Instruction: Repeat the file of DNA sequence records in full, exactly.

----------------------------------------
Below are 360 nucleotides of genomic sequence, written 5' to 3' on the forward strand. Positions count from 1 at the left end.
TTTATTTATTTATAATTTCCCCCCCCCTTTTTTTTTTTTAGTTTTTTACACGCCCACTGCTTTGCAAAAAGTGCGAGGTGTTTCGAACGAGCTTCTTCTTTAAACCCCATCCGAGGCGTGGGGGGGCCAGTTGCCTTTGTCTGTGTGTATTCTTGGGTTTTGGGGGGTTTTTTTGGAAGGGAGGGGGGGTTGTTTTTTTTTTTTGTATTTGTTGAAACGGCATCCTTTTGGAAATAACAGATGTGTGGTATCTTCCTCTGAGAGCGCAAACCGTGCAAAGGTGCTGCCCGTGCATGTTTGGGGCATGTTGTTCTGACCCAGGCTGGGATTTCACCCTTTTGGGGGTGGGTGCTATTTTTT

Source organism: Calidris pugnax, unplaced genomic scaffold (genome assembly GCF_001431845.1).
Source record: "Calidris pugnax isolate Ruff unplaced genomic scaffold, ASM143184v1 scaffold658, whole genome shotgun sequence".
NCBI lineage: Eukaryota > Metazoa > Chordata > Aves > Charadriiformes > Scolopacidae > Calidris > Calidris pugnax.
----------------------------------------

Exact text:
Below are 360 nucleotides of genomic sequence, written 5' to 3' on the forward strand. Positions count from 1 at the left end.
TTTATTTATTTATAATTTCCCCCCCCCTTTTTTTTTTTTAGTTTTTTACACGCCCACTGCTTTGCAAAAAGTGCGAGGTGTTTCGAACGAGCTTCTTCTTTAAACCCCATCCGAGGCGTGGGGGGGCCAGTTGCCTTTGTCTGTGTGTATTCTTGGGTTTTGGGGGGTTTTTTTGGAAGGGAGGGGGGGTTGTTTTTTTTTTTTGTATTTGTTGAAACGGCATCCTTTTGGAAATAACAGATGTGTGGTATCTTCCTCTGAGAGCGCAAACCGTGCAAAGGTGCTGCCCGTGCATGTTTGGGGCATGTTGTTCTGACCCAGGCTGGGATTTCACCCTTTTGGGGGTGGGTGCTATTTTTT

Source organism: Calidris pugnax, unplaced genomic scaffold (genome assembly GCF_001431845.1).
Source record: "Calidris pugnax isolate Ruff unplaced genomic scaffold, ASM143184v1 scaffold658, whole genome shotgun sequence".
NCBI lineage: Eukaryota > Metazoa > Chordata > Aves > Charadriiformes > Scolopacidae > Calidris > Calidris pugnax.